U.S. Resettlement

Five Years Later

About the Project

SANCTUARY/SUSTENANCE was first released in 2013 as a short film tracing the refugee journey. In 2015, AWP commissioned a series of exhibitions in cities across the U.S. in order to take a closer look at families navigating resettlement, including following a refugee family’s first 30 days in Seattle after spending many years in a camp in Nepal. We asked photographer Erika Schultz to check in with the Biswa family to see how they continue to adjust to life in the U.S. This project, U.S. Resettlement, is a look into the journey of refugees in the United States, including the many obstacles that they face. 

The refugee crisis escalated dramatically amid the COVID-19 pandemic, drawing attention to the inadequate global response to meet refugees’ needs. On average, Refugees are displaced for a decade, forced from their homes as a result of racial, ethnic, and/or religious persecution. Although international organizations and “developed” countries have started to address the refugee crisis, “developing” countries still host over 90 percent of refugees in the world, illuminating a disproportionate relationship that fuels systems of inequity. Making up one of every 107 people––up from one of 159 in 2010––refugees are not isolated in their experience, but rather a rapidly growing community of people in need of global assistance. 

Regardless of where refugees resettle, they are almost always faced with barriers to jobs and education, which increased tenfold during the COVID-19 pandemic. Over 65% of refugees were unemployed in 2018 alone, compared to 39.9% of immigrants. Refugees who do find employment fall into one of two categories: they attain the same profession they had in their previous country of residence, or have to work a lower paying job. This reinforces economic divides between refugees and the resettlement country’s citizens, exemplifying how aid for refugees cannot end upon resettlement. The psychological distress refugees experience as victims of persecution exacerbates the divides, creating a self-reinforcing cycle of poverty and cultural exclusion. Rather than remaining complacent, the global community must explore a larger range of solutions––job creation, expanding global infrastructure, access to healthcare––in order to create longer term, sustainable paths for refugees to rebuild their lives.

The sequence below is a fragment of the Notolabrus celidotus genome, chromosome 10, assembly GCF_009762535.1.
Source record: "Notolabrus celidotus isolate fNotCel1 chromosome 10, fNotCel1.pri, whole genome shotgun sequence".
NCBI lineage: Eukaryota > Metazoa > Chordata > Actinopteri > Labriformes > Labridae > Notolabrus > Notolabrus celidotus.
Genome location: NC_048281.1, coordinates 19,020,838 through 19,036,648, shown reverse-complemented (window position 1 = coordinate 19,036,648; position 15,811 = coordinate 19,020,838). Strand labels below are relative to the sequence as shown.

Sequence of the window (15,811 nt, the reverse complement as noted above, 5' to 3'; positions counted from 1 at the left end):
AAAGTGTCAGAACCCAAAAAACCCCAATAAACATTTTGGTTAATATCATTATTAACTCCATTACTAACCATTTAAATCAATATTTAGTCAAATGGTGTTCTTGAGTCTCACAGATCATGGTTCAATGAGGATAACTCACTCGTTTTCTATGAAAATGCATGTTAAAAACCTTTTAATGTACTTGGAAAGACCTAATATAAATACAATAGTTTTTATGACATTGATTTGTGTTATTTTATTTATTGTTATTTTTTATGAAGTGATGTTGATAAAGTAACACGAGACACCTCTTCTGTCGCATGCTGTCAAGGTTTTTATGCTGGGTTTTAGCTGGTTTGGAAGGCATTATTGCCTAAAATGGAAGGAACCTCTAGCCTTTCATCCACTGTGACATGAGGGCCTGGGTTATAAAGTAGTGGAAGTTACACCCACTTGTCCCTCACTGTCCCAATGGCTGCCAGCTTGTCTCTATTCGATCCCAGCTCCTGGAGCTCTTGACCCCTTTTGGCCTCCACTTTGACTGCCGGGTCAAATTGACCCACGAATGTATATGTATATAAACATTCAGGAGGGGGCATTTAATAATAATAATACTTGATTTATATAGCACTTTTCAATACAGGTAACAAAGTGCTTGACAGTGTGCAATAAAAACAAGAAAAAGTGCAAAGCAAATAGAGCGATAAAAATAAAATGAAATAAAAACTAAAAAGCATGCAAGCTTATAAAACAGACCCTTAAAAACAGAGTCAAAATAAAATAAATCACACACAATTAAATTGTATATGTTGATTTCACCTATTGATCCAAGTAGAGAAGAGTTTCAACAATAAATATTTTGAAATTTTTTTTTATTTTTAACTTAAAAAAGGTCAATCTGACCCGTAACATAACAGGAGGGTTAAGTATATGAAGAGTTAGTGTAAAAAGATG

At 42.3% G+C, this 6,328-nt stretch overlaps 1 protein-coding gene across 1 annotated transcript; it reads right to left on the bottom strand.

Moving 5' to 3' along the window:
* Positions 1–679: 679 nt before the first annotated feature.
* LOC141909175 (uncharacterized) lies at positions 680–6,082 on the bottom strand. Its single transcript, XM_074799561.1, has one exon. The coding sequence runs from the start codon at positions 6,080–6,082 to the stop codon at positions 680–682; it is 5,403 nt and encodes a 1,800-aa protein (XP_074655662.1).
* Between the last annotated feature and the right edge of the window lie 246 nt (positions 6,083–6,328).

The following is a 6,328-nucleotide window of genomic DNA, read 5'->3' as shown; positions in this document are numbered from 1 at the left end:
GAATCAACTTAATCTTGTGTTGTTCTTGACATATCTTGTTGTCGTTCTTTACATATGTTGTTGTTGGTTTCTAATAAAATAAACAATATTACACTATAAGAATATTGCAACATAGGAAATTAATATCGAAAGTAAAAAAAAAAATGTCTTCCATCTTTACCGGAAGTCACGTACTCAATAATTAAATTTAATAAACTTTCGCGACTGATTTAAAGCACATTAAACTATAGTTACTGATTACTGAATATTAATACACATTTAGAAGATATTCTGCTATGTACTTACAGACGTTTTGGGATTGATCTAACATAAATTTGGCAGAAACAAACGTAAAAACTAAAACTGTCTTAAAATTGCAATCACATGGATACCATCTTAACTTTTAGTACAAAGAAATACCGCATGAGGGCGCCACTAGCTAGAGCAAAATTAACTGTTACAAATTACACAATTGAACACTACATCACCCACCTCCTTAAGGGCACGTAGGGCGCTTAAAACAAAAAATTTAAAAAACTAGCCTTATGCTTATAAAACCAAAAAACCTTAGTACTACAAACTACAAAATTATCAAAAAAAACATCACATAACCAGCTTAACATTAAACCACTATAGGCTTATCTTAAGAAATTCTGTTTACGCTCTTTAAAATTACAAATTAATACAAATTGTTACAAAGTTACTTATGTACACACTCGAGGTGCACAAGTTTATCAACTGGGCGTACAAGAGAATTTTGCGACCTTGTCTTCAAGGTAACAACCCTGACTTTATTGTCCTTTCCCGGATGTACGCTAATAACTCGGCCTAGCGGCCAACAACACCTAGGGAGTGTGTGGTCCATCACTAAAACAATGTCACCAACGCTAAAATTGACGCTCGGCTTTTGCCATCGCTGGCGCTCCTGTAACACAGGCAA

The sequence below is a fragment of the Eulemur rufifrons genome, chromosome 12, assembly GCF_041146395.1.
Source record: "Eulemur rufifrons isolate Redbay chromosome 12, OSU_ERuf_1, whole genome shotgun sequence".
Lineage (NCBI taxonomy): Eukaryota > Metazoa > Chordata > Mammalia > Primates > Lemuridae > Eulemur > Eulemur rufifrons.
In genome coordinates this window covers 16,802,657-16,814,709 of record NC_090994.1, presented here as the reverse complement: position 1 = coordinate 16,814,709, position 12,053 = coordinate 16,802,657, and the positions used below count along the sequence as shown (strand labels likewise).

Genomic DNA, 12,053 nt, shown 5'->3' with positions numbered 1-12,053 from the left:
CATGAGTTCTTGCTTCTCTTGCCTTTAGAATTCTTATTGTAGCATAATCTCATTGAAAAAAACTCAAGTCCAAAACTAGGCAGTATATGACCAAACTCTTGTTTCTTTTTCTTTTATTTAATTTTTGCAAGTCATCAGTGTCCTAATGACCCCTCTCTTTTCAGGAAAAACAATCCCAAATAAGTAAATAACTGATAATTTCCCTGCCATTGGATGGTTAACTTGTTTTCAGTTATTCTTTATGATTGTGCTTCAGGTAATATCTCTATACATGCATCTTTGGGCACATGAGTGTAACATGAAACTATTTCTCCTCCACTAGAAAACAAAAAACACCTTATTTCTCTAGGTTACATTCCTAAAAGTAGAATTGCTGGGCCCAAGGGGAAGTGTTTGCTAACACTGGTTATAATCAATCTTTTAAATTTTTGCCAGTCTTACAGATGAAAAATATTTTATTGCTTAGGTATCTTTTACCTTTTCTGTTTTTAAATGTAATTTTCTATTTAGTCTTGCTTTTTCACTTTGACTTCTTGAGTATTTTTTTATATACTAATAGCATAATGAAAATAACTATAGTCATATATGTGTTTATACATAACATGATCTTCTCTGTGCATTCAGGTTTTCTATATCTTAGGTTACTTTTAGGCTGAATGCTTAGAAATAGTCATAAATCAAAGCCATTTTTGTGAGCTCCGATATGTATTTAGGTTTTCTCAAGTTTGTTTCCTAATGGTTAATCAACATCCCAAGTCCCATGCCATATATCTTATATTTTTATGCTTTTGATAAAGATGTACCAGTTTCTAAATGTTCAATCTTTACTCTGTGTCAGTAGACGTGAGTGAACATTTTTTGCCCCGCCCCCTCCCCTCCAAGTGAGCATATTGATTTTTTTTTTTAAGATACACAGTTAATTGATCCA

about the artist

Erika Schultz is an American visual journalist.

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A few people look at an exhibition of Congo Women in New York

New York installation of Congo/Women

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Projects like U.S. Resettlement are only possible with the financial support of our many donors, grant funders, and our community